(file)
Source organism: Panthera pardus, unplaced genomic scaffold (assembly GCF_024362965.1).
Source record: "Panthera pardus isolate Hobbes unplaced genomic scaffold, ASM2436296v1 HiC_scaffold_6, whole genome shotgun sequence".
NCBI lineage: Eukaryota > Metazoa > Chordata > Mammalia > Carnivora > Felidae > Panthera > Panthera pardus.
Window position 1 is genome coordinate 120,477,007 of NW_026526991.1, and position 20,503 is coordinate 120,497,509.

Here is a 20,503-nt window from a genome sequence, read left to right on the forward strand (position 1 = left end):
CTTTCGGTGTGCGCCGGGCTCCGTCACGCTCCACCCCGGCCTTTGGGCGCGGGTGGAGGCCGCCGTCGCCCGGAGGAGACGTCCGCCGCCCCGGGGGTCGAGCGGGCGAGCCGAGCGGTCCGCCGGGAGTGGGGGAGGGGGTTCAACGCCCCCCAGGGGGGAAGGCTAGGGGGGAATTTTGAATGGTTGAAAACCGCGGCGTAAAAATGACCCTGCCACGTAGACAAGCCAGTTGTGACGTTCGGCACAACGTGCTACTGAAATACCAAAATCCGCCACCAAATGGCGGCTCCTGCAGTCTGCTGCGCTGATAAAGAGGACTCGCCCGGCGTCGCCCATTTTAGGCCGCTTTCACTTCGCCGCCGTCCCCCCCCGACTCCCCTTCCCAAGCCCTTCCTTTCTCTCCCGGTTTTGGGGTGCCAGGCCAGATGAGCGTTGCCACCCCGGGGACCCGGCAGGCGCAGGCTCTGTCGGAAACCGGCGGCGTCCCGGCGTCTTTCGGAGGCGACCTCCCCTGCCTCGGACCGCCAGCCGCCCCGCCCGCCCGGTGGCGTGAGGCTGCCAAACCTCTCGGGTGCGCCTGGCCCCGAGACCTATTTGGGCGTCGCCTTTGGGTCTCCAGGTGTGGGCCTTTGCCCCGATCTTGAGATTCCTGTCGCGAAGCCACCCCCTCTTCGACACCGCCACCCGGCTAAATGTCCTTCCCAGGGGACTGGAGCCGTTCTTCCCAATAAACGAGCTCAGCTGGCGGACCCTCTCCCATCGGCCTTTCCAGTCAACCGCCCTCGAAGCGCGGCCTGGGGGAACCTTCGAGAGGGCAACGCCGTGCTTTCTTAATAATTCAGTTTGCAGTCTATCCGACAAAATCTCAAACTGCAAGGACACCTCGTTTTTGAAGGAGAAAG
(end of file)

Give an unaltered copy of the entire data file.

Source organism: Panthera pardus, unplaced genomic scaffold (assembly GCF_024362965.1).
Source record: "Panthera pardus isolate Hobbes unplaced genomic scaffold, ASM2436296v1 HiC_scaffold_6, whole genome shotgun sequence".
NCBI lineage: Eukaryota > Metazoa > Chordata > Mammalia > Carnivora > Felidae > Panthera > Panthera pardus.
Window position 1 is genome coordinate 120,477,007 of NW_026526991.1, and position 20,503 is coordinate 120,497,509.

Here is a 20,503-nt window from a genome sequence, read left to right on the forward strand (position 1 = left end):
CTTTCGGTGTGCGCCGGGCTCCGTCACGCTCCACCCCGGCCTTTGGGCGCGGGTGGAGGCCGCCGTCGCCCGGAGGAGACGTCCGCCGCCCCGGGGGTCGAGCGGGCGAGCCGAGCGGTCCGCCGGGAGTGGGGGAGGGGGTTCAACGCCCCCCAGGGGGGAAGGCTAGGGGGGAATTTTGAATGGTTGAAAACCGCGGCGTAAAAATGACCCTGCCACGTAGACAAGCCAGTTGTGACGTTCGGCACAACGTGCTACTGAAATACCAAAATCCGCCACCAAATGGCGGCTCCTGCAGTCTGCTGCGCTGATAAAGAGGACTCGCCCGGCGTCGCCCATTTTAGGCCGCTTTCACTTCGCCGCCGTCCCCCCCCGACTCCCCTTCCCAAGCCCTTCCTTTCTCTCCCGGTTTTGGGGTGCCAGGCCAGATGAGCGTTGCCACCCCGGGGACCCGGCAGGCGCAGGCTCTGTCGGAAACCGGCGGCGTCCCGGCGTCTTTCGGAGGCGACCTCCCCTGCCTCGGACCGCCAGCCGCCCCGCCCGCCCGGTGGCGTGAGGCTGCCAAACCTCTCGGGTGCGCCTGGCCCCGAGACCTATTTGGGCGTCGCCTTTGGGTCTCCAGGTGTGGGCCTTTGCCCCGATCTTGAGATTCCTGTCGCGAAGCCACCCCCTCTTCGACACCGCCACCCGGCTAAATGTCCTTCCCAGGGGACTGGAGCCGTTCTTCCCAATAAACGAGCTCAGCTGGCGGACCCTCTCCCATCGGCCTTTCCAGTCAACCGCCCTCGAAGCGCGGCCTGGGGGAACCTTCGAGAGGGCAACGCCGTGCTTTCTTAATAATTCAGTTTGCAGTCTATCCGACAAAATCTCAAACTGCAAGGACACCTCGTTTTTGAAGGAGAAAG